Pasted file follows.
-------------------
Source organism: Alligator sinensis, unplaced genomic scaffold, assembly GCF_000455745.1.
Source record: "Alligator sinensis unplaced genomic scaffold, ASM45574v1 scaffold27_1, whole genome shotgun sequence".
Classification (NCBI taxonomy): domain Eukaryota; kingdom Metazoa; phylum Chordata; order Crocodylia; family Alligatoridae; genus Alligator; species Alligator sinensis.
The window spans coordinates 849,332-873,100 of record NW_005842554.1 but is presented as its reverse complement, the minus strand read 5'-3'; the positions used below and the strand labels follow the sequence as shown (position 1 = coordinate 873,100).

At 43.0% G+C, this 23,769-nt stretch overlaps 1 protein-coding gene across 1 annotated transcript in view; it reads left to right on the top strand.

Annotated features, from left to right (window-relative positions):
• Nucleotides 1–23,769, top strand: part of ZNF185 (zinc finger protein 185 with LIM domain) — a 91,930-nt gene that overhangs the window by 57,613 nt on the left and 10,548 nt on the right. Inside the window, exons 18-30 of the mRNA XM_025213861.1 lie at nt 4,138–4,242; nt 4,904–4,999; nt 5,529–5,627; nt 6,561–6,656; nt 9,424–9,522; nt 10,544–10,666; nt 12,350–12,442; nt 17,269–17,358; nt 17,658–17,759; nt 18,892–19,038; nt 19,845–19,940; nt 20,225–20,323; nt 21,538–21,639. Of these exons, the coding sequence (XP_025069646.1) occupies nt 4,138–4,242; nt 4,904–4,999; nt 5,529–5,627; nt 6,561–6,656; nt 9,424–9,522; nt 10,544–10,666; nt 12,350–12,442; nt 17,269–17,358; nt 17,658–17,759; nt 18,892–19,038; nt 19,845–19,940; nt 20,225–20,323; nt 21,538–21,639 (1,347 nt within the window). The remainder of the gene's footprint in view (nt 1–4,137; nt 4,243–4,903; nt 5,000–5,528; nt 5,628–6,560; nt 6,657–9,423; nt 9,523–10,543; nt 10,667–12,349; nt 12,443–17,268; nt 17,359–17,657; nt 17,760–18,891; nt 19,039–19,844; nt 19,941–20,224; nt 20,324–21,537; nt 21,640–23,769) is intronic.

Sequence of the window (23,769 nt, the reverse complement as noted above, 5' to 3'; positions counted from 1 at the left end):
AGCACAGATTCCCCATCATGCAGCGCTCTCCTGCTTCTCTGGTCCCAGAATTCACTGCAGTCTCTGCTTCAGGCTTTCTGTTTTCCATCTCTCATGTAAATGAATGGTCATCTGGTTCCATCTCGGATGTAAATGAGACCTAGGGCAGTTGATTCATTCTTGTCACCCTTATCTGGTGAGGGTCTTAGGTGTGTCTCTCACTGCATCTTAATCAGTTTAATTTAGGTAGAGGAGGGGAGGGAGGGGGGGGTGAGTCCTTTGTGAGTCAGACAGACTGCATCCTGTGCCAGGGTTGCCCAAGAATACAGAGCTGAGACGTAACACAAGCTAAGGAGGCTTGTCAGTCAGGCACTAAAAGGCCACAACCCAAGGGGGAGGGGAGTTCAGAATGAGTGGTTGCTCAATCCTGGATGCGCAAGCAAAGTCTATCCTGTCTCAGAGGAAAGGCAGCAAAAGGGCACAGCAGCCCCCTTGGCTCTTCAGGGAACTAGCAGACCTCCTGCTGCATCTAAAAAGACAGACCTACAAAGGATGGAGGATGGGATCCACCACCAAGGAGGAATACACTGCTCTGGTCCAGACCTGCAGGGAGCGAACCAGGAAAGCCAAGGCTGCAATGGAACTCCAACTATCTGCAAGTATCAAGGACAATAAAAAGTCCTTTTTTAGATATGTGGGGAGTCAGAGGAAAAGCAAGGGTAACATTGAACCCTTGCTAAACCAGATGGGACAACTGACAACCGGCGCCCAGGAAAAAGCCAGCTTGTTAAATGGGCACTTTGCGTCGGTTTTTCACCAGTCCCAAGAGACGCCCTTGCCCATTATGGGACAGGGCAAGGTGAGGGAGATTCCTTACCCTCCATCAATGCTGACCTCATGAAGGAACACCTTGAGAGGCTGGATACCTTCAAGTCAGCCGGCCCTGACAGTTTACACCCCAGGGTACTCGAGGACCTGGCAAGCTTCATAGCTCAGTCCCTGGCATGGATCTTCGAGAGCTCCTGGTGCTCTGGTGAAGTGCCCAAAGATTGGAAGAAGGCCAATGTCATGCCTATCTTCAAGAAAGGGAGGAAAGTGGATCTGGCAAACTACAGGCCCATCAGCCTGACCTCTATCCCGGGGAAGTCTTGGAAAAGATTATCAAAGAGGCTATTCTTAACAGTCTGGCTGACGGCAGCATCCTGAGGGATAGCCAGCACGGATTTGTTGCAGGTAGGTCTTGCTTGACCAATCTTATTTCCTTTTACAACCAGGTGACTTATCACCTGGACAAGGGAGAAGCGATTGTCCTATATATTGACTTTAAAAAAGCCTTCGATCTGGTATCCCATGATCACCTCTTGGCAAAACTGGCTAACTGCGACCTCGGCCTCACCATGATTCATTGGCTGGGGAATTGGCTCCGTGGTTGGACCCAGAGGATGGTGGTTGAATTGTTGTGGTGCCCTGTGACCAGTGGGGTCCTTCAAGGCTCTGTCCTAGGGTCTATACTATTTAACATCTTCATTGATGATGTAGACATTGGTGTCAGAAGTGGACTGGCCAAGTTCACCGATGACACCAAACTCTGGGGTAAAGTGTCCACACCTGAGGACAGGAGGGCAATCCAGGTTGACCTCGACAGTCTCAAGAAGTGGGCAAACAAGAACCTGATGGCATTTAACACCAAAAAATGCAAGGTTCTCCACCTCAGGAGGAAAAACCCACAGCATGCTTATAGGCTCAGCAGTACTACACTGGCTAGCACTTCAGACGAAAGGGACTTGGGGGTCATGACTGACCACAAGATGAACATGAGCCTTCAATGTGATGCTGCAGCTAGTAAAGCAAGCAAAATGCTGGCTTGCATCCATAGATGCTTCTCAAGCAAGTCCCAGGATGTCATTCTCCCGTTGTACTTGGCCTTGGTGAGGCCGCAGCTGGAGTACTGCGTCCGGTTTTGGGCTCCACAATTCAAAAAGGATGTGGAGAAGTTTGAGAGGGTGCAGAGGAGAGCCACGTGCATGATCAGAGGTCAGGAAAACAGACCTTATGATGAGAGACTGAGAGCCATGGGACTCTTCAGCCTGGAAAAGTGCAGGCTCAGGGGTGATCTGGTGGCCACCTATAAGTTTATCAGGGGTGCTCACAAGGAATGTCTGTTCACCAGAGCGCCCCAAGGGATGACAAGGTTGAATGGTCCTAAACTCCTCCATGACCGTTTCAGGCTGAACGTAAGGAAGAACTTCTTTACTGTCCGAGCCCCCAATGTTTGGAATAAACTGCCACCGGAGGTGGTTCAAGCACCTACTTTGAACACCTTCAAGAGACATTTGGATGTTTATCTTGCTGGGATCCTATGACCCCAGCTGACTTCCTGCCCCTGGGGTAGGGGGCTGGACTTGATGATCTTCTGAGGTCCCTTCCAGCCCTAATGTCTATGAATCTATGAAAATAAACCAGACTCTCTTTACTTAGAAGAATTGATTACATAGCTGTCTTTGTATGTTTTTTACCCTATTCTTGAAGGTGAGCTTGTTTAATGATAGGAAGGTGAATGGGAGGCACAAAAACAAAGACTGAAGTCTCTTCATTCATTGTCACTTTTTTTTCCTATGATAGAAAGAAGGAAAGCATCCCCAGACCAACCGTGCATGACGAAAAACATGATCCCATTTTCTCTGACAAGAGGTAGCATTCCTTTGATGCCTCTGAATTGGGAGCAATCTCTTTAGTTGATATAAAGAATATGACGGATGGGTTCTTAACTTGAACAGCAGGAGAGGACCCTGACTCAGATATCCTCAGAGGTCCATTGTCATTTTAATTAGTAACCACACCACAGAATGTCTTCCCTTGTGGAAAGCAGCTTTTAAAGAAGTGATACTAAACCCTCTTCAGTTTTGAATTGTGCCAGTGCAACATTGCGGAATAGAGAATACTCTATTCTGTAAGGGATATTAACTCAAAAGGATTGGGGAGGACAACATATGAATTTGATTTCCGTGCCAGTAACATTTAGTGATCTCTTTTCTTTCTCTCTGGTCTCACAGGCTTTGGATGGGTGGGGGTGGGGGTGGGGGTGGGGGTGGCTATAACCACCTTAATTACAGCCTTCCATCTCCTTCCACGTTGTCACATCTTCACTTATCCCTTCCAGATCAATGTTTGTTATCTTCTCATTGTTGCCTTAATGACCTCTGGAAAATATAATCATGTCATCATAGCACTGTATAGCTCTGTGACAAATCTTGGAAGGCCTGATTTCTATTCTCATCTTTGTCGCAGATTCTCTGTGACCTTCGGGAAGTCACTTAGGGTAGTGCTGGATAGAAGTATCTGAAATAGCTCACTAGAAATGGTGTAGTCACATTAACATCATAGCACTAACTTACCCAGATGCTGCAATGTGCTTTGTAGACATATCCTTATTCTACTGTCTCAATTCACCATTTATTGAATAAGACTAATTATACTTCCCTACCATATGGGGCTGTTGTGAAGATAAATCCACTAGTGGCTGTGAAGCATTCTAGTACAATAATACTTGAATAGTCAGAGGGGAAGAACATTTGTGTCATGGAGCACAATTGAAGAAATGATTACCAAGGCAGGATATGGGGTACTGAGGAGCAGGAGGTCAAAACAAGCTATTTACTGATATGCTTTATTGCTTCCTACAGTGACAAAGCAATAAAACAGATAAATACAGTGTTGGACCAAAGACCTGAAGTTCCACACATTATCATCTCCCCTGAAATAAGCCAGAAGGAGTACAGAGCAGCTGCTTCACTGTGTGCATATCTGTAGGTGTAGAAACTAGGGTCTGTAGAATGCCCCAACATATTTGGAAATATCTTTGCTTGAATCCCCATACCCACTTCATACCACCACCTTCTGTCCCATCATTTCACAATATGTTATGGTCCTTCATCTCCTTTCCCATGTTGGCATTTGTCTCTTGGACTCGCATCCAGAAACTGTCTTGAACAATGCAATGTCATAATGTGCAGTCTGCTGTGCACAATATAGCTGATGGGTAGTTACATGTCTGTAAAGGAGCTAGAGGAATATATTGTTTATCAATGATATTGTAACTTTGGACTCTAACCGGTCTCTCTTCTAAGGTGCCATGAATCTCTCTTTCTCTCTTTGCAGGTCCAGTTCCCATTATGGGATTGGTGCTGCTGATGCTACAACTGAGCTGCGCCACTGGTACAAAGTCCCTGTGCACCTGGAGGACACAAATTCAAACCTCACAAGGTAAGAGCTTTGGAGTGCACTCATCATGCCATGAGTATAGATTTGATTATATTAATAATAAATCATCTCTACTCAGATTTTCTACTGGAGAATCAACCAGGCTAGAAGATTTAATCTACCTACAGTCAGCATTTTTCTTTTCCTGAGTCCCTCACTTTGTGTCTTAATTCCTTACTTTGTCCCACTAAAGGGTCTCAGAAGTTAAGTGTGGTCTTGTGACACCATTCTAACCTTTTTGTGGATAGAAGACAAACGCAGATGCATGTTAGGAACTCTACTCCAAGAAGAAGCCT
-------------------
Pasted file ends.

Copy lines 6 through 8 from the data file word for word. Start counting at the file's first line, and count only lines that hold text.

Annotated features, from left to right (window-relative positions):
• Nucleotides 1–23,769, top strand: part of ZNF185 (zinc finger protein 185 with LIM domain) — a 91,930-nt gene that overhangs the window by 57,613 nt on the left and 10,548 nt on the right. Inside the window, exons 18-30 of the mRNA XM_025213861.1 lie at nt 4,138–4,242; nt 4,904–4,999; nt 5,529–5,627; nt 6,561–6,656; nt 9,424–9,522; nt 10,544–10,666; nt 12,350–12,442; nt 17,269–17,358; nt 17,658–17,759; nt 18,892–19,038; nt 19,845–19,940; nt 20,225–20,323; nt 21,538–21,639. Of these exons, the coding sequence (XP_025069646.1) occupies nt 4,138–4,242; nt 4,904–4,999; nt 5,529–5,627; nt 6,561–6,656; nt 9,424–9,522; nt 10,544–10,666; nt 12,350–12,442; nt 17,269–17,358; nt 17,658–17,759; nt 18,892–19,038; nt 19,845–19,940; nt 20,225–20,323; nt 21,538–21,639 (1,347 nt within the window). The remainder of the gene's footprint in view (nt 1–4,137; nt 4,243–4,903; nt 5,000–5,528; nt 5,628–6,560; nt 6,657–9,423; nt 9,523–10,543; nt 10,667–12,349; nt 12,443–17,268; nt 17,359–17,657; nt 17,760–18,891; nt 19,039–19,844; nt 19,941–20,224; nt 20,324–21,537; nt 21,640–23,769) is intronic.

Sequence of the window (23,769 nt, the reverse complement as noted above, 5' to 3'; positions counted from 1 at the left end):